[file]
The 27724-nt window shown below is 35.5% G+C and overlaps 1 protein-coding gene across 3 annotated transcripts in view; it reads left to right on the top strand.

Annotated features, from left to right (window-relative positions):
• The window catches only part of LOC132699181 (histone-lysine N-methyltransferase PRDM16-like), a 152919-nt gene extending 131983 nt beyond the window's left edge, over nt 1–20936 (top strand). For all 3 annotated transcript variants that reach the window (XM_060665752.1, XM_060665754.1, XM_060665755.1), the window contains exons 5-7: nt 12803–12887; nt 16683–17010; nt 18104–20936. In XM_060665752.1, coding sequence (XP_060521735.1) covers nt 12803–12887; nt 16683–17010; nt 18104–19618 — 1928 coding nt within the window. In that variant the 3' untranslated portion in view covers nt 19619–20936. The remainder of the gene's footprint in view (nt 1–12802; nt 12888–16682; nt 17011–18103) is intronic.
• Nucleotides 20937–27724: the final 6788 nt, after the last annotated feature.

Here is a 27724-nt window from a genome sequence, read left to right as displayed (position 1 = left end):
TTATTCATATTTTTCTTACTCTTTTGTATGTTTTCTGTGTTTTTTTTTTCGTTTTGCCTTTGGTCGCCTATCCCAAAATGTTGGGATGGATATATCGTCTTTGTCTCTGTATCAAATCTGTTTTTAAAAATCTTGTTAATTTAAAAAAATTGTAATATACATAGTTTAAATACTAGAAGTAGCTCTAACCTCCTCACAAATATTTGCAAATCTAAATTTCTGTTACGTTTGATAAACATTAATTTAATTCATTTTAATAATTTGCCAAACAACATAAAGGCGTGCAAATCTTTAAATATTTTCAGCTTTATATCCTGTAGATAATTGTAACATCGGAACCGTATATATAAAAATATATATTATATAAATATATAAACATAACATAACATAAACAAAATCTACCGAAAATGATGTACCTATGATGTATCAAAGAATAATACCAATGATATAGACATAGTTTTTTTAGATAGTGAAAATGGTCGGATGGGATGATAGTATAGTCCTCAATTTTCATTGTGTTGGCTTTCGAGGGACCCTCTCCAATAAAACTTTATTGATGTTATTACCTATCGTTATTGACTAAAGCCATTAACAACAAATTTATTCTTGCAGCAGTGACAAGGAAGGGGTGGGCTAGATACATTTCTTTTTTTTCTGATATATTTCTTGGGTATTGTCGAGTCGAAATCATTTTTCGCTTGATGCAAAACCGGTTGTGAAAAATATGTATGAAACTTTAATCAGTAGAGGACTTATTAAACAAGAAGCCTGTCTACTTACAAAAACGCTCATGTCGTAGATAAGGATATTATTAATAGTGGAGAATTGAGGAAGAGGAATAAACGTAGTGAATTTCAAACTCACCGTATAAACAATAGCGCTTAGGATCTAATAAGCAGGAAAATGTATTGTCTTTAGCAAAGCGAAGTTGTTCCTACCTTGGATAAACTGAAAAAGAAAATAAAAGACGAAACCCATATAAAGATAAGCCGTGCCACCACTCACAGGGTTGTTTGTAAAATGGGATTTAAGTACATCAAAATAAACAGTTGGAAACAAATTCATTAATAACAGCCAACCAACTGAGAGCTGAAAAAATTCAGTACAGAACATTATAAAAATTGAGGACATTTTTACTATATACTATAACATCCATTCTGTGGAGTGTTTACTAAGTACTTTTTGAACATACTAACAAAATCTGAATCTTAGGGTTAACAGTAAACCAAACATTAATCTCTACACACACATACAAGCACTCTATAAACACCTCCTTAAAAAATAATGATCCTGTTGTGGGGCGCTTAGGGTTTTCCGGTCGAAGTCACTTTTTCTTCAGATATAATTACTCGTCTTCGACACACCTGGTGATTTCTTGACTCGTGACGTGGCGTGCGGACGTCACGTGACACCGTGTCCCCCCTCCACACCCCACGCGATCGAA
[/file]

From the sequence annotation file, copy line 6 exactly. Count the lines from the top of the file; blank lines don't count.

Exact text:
TTATTCATATTTTTCTTACTCTTTTGTATGTTTTCTGTGTTTTTTTTTTCGTTTTGCCTTTGGTCGCCTATCCCAAAATGTTGGGATGGATATATCGTCTTTGTCTCTGTATCAAATCTGTTTTTAAAAATCTTGTTAATTTAAAAAAATTGTAATATACATAGTTTAAATACTAGAAGTAGCTCTAACCTCCTCACAAATATTTGCAAATCTAAATTTCTGTTACGTTTGATAAACATTAATTTAATTCATTTTAATAATTTGCCAAACAACATAAAGGCGTGCAAATCTTTAAATATTTTCAGCTTTATATCCTGTAGATAATTGTAACATCGGAACCGTATATATAAAAATATATATTATATAAATATATAAACATAACATAACATAAACAAAATCTACCGAAAATGATGTACCTATGATGTATCAAAGAATAATACCAATGATATAGACATAGTTTTTTTAGATAGTGAAAATGGTCGGATGGGATGATAGTATAGTCCTCAATTTTCATTGTGTTGGCTTTCGAGGGACCCTCTCCAATAAAACTTTATTGATGTTATTACCTATCGTTATTGACTAAAGCCATTAACAACAAATTTATTCTTGCAGCAGTGACAAGGAAGGGGTGGGCTAGATACATTTCTTTTTTTTCTGATATATTTCTTGGGTATTGTCGAGTCGAAATCATTTTTCGCTTGATGCAAAACCGGTTGTGAAAAATATGTATGAAACTTTAATCAGTAGAGGACTTATTAAACAAGAAGCCTGTCTACTTACAAAAACGCTCATGTCGTAGATAAGGATATTATTAATAGTGGAGAATTGAGGAAGAGGAATAAACGTAGTGAATTTCAAACTCACCGTATAAACAATAGCGCTTAGGATCTAATAAGCAGGAAAATGTATTGTCTTTAGCAAAGCGAAGTTGTTCCTACCTTGGATAAACTGAAAAAGAAAATAAAAGACGAAACCCATATAAAGATAAGCCGTGCCACCACTCACAGGGTTGTTTGTAAAATGGGATTTAAGTACATCAAAATAAACAGTTGGAAACAAATTCATTAATAACAGCCAACCAACTGAGAGCTGAAAAAATTCAGTACAGAACATTATAAAAATTGAGGACATTTTTACTATATACTATAACATCCATTCTGTGGAGTGTTTACTAAGTACTTTTTGAACATACTAACAAAATCTGAATCTTAGGGTTAACAGTAAACCAAACATTAATCTCTACACACACATACAAGCACTCTATAAACACCTCCTTAAAAAATAATGATCCTGTTGTGGGGCGCTTAGGGTTTTCCGGTCGAAGTCACTTTTTCTTCAGATATAATTACTCGTCTTCGACACACCTGGTGATTTCTTGACTCGTGACGTGGCGTGCGGACGTCACGTGACACCGTGTCCCCCCTCCACACCCCACGCGATCGAA